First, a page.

Be prepared!

Injuries and illnesses tend to happen unexpectedly. It’s best to learn how to prevent complications which might occur after viral or bacterial infections, accidental injuries, heart attack, stroke, or even alcohol abuse.

Blood glucose can rise or fall to dangerous levels during illnesses and other stressful events. For example, patients who lose their appetite due to a stomach virus or the seasonal flu might forget to eat—or accidentally skip a dose of medication—causing their blood glucose to fall. Low blood glucose can also result from infections or illnesses that affect the kidneys or liver (these organs clear medications from the body). High blood glucose, on the other hand, can result from a variety of factors including dehydration, missed doses of insulin, consuming medications or drinks that contain added sweeteners, or from the body’s release of stress hormones in response to illness. Extremely high blood glucose can lead to diabetic ketoacidosis or hyperglycemic coma, both potentially life-threatening conditions, so it is important to be prepared.

Feeling under the weather?

  • Alert your health care provider

People with diabetes are more likely than others to require hospitalization, so patients should alert their provider to an illness sooner rather than later. Be aware that the provider might prescribe a low-dose of insulin (or adjust your regular dose of insulin) to regulate blood glucose levels during an illness.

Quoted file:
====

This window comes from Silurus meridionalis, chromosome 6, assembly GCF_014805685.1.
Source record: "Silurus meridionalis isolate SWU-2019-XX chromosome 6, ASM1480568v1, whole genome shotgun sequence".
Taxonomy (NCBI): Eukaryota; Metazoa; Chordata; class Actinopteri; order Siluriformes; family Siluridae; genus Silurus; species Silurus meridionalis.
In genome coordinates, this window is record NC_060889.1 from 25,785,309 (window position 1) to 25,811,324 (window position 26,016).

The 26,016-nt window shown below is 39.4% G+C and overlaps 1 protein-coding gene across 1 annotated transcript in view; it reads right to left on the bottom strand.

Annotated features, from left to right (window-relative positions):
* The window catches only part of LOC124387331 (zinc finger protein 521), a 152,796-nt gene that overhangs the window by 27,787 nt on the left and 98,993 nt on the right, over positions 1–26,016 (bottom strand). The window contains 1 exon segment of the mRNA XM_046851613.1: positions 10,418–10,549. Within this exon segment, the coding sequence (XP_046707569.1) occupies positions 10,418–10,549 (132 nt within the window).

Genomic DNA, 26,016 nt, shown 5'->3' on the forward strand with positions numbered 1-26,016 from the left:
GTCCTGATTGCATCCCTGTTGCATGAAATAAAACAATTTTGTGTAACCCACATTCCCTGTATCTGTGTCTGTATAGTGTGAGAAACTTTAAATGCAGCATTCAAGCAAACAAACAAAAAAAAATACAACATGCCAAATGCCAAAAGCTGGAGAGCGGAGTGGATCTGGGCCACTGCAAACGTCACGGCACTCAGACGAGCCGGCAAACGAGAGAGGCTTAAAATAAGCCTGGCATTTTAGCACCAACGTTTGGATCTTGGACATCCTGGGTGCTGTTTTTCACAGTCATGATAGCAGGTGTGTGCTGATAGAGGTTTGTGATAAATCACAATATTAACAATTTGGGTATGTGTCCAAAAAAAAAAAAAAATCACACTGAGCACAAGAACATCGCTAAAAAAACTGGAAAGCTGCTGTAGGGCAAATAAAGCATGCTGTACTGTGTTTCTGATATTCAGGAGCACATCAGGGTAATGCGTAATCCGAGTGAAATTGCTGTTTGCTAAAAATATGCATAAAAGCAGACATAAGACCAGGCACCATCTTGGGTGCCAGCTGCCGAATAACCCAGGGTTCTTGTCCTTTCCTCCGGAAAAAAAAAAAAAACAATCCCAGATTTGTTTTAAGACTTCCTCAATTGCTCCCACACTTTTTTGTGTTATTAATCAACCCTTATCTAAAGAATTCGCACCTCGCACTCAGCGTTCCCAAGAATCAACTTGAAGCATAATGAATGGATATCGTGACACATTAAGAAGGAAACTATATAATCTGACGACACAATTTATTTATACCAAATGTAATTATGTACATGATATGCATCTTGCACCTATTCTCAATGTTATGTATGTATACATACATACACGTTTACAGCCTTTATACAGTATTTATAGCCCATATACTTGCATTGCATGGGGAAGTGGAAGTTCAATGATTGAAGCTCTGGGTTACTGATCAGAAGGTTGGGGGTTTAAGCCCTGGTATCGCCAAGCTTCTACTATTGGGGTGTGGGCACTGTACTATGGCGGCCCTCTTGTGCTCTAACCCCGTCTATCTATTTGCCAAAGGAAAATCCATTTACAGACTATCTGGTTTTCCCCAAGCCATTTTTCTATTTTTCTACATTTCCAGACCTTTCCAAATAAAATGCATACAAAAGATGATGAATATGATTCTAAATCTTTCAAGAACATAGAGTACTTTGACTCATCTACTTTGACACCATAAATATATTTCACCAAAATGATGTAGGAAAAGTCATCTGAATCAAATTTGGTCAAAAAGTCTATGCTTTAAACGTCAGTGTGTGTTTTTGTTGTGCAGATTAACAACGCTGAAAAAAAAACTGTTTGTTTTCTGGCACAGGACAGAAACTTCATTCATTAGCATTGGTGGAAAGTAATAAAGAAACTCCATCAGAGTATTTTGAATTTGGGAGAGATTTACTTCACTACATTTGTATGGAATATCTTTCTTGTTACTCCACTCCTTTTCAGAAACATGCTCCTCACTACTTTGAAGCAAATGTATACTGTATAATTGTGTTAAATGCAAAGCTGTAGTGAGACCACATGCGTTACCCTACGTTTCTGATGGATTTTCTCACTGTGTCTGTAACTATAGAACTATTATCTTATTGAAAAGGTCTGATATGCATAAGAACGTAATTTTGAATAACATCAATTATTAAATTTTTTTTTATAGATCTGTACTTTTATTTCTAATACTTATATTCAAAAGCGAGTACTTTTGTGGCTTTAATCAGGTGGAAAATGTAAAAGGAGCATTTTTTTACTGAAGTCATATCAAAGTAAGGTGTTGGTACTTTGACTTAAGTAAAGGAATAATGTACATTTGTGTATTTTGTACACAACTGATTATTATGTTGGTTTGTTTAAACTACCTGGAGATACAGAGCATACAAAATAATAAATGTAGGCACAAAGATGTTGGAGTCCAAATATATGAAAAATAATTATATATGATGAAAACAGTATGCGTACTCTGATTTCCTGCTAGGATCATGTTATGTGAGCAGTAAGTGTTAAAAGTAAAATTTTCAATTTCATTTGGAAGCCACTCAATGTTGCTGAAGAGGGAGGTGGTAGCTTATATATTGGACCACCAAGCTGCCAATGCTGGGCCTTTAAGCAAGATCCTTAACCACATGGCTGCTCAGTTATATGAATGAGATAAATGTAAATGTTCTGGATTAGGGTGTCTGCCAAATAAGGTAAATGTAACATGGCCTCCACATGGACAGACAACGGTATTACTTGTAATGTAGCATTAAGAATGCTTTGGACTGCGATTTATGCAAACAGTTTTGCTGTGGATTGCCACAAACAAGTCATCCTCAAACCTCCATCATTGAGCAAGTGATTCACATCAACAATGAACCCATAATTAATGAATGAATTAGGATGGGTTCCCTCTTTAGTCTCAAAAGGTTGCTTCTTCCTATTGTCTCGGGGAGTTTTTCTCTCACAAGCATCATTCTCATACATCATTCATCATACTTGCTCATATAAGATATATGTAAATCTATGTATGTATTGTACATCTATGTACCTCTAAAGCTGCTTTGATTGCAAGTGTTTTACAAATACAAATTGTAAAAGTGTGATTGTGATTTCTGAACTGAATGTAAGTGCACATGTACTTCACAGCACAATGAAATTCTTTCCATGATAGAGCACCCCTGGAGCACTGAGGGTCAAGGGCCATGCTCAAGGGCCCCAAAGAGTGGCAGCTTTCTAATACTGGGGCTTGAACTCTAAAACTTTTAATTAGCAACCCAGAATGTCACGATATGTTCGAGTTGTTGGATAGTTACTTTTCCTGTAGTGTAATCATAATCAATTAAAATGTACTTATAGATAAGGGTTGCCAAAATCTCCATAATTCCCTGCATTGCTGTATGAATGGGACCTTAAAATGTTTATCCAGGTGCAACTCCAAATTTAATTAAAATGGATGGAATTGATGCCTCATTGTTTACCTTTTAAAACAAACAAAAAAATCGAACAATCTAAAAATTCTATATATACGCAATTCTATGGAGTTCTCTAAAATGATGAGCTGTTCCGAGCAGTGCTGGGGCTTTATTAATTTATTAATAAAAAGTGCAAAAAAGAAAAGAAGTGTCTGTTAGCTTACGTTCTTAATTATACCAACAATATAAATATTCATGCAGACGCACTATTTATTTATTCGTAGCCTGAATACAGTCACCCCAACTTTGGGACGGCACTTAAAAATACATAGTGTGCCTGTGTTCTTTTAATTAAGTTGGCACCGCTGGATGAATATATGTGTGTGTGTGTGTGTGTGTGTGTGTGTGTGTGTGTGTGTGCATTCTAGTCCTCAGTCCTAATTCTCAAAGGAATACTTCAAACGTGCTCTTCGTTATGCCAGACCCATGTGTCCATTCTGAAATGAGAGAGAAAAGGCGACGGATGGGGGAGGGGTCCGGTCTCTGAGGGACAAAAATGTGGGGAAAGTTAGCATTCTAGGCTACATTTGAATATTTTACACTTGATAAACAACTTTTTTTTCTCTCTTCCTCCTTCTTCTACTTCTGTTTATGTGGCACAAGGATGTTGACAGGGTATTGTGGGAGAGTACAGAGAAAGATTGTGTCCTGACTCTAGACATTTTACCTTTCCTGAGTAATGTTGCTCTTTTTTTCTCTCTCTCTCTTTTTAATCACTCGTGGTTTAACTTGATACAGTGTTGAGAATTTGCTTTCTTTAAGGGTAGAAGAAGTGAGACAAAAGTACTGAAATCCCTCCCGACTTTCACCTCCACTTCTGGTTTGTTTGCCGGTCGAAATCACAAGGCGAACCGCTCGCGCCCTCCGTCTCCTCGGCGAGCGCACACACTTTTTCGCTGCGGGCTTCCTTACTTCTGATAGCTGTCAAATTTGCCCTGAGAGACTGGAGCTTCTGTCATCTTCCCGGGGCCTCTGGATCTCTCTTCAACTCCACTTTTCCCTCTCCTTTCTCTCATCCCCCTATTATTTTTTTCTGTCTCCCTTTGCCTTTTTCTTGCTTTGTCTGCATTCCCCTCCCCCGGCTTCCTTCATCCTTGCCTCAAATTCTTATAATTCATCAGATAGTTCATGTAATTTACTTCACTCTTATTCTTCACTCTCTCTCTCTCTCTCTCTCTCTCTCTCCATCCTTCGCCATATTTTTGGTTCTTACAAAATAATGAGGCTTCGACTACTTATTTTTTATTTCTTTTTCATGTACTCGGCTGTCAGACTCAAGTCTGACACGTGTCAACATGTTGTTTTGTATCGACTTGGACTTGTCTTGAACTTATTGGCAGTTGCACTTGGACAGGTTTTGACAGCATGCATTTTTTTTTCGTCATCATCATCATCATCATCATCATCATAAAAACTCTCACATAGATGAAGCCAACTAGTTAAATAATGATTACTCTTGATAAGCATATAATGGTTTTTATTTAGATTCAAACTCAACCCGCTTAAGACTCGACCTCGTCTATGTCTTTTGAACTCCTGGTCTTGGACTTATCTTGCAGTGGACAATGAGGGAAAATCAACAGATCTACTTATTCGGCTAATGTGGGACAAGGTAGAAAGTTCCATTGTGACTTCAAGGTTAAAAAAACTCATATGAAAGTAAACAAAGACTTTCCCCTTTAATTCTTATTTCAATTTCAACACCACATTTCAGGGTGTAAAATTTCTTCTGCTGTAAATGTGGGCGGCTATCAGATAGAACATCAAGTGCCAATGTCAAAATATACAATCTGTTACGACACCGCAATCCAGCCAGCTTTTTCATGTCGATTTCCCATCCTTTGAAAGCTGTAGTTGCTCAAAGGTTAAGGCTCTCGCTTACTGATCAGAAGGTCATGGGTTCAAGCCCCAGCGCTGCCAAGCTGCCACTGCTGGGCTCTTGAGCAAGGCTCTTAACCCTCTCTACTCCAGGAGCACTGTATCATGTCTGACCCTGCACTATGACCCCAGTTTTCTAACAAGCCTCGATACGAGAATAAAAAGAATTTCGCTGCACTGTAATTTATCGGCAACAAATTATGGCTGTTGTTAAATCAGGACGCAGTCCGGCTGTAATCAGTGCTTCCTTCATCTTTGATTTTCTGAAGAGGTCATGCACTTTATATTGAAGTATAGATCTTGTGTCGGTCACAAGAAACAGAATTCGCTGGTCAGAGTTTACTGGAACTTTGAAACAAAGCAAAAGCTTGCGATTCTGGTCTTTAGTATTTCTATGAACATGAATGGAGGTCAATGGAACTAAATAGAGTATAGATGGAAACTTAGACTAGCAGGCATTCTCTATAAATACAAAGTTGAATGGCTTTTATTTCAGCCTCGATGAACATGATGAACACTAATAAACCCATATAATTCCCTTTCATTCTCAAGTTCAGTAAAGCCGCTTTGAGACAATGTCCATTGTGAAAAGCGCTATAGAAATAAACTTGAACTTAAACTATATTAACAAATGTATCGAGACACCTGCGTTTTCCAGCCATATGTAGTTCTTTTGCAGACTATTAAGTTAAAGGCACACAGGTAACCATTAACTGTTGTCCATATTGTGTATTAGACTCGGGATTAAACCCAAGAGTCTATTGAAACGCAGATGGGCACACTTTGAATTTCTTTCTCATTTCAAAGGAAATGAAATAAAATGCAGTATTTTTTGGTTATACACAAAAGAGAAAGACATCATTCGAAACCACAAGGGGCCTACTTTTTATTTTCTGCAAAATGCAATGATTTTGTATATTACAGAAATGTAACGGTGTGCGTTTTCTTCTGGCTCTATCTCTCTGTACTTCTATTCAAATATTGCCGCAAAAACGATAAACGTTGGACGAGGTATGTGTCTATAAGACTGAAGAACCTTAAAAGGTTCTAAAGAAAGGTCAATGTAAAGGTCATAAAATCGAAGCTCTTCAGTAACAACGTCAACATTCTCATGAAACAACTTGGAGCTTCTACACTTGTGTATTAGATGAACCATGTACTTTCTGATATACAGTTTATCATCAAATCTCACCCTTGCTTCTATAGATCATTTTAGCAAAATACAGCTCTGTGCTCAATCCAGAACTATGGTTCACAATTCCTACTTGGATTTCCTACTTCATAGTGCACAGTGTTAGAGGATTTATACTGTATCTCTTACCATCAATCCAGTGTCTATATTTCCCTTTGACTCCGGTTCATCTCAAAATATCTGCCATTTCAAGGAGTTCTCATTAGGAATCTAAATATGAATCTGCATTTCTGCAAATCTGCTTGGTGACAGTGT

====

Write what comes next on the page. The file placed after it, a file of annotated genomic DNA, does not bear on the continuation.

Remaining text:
Consult a pharmacist

Before buying any over-the-counter medication or filling a prescription, ask a health care provider or pharmacist if the drug is safe for patients with diabetes. Many medications, including some antibiotics and cold remedies, contain sweeteners and other ingredients that can affect blood glucose.

Monitor blood glucose frequently

Providers recommend monitoring blood glucose every 4 hours during an illness. Patients with type 1 diabetes should adjust their insulin as needed to maintain normal blood glucose levels.

Drink plenty of fluids

Dehydration can raise blood glucose, as can drinking too many sugary beverages such as fruit juice or soda. Safe alternatives include water, unsweetened teas, or sugar free drinks.

Reduce fever

In general, pain pills that contain acetaminophen (e.g., Tylenol) are safe methods for controlling fever.

Watch for warning signs

Go to an emergency room immediately if the following signs or symptoms develop:

  • Persistent vomiting
  • Inability to keep down food or drink
  • Confusion
  • Difficulty lowering high blood glucose
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